Buryat Literature as a Political and Cultural Institution from the 1950s to the 1970s

Melissa A. Chakars, Saint Joseph's University

Abstract/Description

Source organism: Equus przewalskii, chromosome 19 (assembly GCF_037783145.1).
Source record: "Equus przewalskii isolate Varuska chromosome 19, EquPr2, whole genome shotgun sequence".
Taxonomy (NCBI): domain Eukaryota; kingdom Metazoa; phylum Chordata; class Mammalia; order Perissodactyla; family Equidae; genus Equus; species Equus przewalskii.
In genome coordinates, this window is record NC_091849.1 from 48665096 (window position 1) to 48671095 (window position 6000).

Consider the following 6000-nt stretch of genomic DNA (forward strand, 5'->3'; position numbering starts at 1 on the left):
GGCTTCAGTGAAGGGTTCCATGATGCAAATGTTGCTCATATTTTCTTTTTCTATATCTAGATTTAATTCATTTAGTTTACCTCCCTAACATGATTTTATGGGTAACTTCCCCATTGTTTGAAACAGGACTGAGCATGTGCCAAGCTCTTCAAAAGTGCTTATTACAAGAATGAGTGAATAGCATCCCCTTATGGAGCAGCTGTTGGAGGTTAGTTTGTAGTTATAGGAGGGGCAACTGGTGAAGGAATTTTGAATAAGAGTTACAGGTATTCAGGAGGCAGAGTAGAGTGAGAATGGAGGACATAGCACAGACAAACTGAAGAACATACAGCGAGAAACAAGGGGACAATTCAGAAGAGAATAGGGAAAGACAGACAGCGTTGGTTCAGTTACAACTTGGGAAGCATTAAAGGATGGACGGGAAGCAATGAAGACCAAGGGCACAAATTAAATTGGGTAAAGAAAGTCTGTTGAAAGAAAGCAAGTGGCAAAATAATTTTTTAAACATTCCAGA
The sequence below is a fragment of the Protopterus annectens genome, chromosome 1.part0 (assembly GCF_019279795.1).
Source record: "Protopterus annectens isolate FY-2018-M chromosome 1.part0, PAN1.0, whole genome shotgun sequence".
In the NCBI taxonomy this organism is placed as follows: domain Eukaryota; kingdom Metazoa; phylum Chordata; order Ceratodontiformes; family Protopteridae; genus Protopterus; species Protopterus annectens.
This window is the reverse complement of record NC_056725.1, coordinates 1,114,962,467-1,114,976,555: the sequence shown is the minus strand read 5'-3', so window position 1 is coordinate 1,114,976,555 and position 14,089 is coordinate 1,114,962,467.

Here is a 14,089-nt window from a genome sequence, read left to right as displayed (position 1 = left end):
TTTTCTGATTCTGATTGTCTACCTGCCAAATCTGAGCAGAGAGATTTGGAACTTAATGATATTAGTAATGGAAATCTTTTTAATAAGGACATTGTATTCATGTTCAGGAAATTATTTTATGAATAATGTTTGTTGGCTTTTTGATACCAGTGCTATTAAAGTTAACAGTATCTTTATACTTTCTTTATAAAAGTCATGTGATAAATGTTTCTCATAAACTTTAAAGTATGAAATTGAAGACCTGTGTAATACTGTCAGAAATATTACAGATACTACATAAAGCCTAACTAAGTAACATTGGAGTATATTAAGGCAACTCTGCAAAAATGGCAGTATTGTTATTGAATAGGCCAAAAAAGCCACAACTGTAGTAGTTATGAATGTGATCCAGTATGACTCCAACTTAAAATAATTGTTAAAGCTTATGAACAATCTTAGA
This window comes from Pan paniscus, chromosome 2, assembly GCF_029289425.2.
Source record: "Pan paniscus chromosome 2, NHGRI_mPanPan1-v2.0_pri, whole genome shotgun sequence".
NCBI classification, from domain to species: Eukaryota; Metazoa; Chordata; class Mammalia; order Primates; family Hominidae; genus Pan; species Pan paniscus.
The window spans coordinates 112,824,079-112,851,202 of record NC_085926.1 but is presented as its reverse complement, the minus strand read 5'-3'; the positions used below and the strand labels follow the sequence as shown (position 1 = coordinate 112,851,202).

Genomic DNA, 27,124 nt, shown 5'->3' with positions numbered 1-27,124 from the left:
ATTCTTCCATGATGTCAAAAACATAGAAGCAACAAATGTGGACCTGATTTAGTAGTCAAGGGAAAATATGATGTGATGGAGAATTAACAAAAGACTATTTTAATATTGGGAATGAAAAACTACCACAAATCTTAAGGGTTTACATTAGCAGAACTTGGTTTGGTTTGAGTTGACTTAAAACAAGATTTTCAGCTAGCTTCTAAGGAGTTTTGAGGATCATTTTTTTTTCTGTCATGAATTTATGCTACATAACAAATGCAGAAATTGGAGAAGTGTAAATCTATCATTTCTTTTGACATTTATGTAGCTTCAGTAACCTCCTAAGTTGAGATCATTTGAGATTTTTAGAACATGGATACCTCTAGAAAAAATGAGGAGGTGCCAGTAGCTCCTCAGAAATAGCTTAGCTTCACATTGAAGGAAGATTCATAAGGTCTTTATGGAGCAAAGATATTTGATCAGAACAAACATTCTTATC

This article explores the history of Buryat literature as an institution in the 1950s, 1960s, and 1970s. Buryat literature was not simply the creation of Buryat writers. Local Party and government officials, censors, editors, publishers, and others made a substantial contribution to the direction, promotion, and content of Buryat literature. Buryat literature, as well as writers, was widely promoted by local media. Literature was also taught regularly at all levels of education. Buryat writers did not produce any samizdat and they generally did not use literature as a way to explore their pre-Soviet or pre-Russian history and culture as did other Soviet nationalities. Instead, Buryat literature generally emphasised topics that promoted and supported the project of Soviet modernisation. It promoted the value of Soviet leadership, the importance of the friendship of nations and in particular the friendship between Buryats and Russians, and it promoted the idea that life was better for the Buryats in the Soviet Union than it had been in the past or could be anywhere else. In addition, it helped create a new Buryat history that showed how the Buryats played an important role in Soviet historical events such as the Civil War, the October Revolution, the collectivisation of agriculture, and the Second World War. Buryat literature was a place to define and promote the new Soviet Buryat nation and all its modern attributes.